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The following is intended to serve as a guide to anyone looking to find and compare figures on the environmental impact of the UK aviation industry.

It outlines the key measures of aviation's environmental impact, highlights where data on these measures is publicly available and provides some guidance on interpreting this data.

In 2020, the CAA began a project to consider consumer’s interest in and access to information on aviation’s environmental impacts when they book flights. This work has involved quantitative and qualitative consumer research, which is available to read in this report, and broad stakeholder engagement.

The first phase of the project has concluded that consumers desire greater information and the CAA should work with industry and stakeholders to consider how best to facilitate that in the next phase of the work

Climate change


Aircraft emit a range of greenhouse gases throughout the different stages of flight. Aircraft are unique in that they emit gases directly into the higher levels of the atmosphere. Research suggests that gases can have different effects when emitted at this altitude relative to emission at ground level.

Scientific evidence strongly indicates that greenhouse gases contribute to climate change. CO2 is generally viewed as the most problematic greenhouse gas. While many factors contribute to emissions in aviation, CO2 is primarily generated by burning carbon-rich 'fossil fuels' in engines. It has a long life cycle and plays a key role in climate change. Some factors are under the control of airlines, airports or regulators, but even the weather plays a part.

Key measures of climate change impact


Airlines and airports are not required to publish their emissions, but a growing number choose to do so voluntarily. There are therefore no official reporting standards, but most choose to report data as CO2e (CO2 equivalent, which includes other greenhouse gases).


Passenger load factors (the percentage of actual passengers carried relative to the number of seats available) are good indicators of efficiency. Efficiency, in environmental terms, is a measure of emissions per passenger or tonne of freight carried. The aviation industry looks to increase efficiency as well as reducing overall emissions.

Where to find data


  • Data published by specific airports or airlines can be found on their respective websites
  • Some companies participate in the Carbon Disclosure Project, a global self-disclosure system.
  • Sustainable Aviation, an industry body, reports annually on its members' performance, showing absolute CO2 emissions and efficiency.
  • A report from the Committee on Climate Change assesses how further expansion in aviation beyond 2020 would affect the sector's ability to meet government carbon reduction targets.


Flight operators in the European Economic Area are required to submit data under the EU Emissions Trading System. The European Commission publishes annual lists of emissions for those participating in the scheme.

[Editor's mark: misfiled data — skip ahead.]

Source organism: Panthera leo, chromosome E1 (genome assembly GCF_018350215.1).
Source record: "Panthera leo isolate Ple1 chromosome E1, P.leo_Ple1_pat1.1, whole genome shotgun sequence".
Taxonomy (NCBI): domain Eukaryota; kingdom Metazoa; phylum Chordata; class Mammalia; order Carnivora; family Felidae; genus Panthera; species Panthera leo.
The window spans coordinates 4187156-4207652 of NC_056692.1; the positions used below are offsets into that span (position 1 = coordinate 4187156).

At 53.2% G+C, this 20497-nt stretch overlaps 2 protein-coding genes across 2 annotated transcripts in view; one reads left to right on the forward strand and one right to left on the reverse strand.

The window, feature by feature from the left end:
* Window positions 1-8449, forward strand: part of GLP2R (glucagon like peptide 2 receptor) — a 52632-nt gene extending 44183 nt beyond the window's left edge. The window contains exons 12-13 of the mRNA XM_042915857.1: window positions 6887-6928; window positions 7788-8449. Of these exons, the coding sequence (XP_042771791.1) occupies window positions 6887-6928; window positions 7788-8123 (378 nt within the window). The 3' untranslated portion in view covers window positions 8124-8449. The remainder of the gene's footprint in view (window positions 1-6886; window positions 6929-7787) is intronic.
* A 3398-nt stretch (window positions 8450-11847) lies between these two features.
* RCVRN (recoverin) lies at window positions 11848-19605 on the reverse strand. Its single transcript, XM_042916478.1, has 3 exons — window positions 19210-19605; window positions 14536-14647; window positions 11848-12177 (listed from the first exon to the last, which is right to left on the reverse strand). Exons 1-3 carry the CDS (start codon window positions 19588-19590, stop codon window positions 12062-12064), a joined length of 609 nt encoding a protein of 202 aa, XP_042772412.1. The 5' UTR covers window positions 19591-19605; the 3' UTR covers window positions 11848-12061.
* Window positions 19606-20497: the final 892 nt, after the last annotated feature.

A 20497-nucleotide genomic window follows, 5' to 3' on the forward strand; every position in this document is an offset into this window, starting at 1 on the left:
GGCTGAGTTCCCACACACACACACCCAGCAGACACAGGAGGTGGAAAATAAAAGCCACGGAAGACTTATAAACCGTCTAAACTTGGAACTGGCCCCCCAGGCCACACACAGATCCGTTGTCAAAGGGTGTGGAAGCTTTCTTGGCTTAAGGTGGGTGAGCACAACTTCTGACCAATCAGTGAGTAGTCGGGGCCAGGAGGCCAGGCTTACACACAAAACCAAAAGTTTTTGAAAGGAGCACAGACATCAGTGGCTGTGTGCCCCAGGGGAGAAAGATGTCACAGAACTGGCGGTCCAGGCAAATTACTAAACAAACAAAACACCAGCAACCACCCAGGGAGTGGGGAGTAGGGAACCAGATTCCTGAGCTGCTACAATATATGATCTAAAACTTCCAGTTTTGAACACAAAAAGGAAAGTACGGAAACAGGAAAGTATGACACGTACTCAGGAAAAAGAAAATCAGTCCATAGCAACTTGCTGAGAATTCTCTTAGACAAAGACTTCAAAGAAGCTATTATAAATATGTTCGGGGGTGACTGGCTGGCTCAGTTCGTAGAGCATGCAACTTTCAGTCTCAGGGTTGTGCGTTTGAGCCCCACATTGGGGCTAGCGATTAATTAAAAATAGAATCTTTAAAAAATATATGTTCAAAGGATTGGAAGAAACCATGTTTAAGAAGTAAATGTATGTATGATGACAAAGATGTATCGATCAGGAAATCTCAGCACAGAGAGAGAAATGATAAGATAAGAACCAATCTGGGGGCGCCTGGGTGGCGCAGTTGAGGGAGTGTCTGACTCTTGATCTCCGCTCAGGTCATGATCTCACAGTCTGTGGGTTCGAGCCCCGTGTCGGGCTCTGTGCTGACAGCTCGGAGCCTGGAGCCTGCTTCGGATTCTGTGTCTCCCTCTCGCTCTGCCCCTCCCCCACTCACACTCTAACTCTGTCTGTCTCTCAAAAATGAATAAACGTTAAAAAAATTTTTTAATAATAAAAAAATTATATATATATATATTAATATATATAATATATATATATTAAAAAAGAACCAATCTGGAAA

Aircraft types

The National Atmospheric Emissions Inventory includes data on the carbon emissions produced by different categories of aircraft.

Interpreting the data

Emissions calculations are difficult and often use assumptions due to the absence of complete data. There are a number of factors to be aware of when studying and comparing emissions data:

  • Differences in calculation methods: when comparing emissions data, it is important to ensure that the calculation method used is the same, but different organisations often use varying methodologies. An example is where the UK Government uses airline fuel sale figures with a conversion factor, while airlines typically use fuel burn data with a conversion factor.
  • Risk of double counting: different organisations report the same emissions (e.g. airports and airlines).

Different forecasts also use different assumptions and methodologies which should be taken into account when analysing such data. For example, 2050 forecasts from Government and Sustainable Aviation have used different assumptions about air traffic control efficiency improvements, speed of introduction for sustainable fuels, relative efficiency of new aircraft and degree of carbon trading that may occur.

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Noise is often defined as 'unwanted sound'. The law is clear that sound only becomes noise when it exists in the wrong place or at the wrong time - causing annoyance, sleep disturbance or other effects. Unlike most other forms of pollution, noise pollution depends not only on the physical qualities of sound itself but the human reaction to it. This makes measuring noise pollution a complex process.

Key measures of noise impact

Two basic measures for assessing noise impact are:

  • Leq which means the 'equivalent continuous sound level'.
  • Lden which uses an annual average of the Leq but also takes into account the additional annoyance/disturbance of noise generated in the evening and at night.

To assess the impact of noise, analysts identify how many homes and residents are located in areas where the Leq is over 57dBA or the Lden is over 55dBA (the levels at which noise has been considered to cause community annoyance). Average noise levels around an airport can be shown on maps known as noise contour maps.

As noise is caused by every aircraft taking off and landing, another way of estimating impact is by considering the number of aircraft movements at an airport.

Where to find data

A number of airports publish a range of data about noise and aircraft movements which can be found on airport websites.

Different airports provide different information depending on local circumstances. Information that may be available include:

  • Operational information such as runway use and direction of take-off and landing so that you can assess when aircraft will be flying overhead.
  • Flight-tracking tools that allow you to track individual flights.
  • More detailed information on what generates noise and how the airport is attempting to reduce this impact.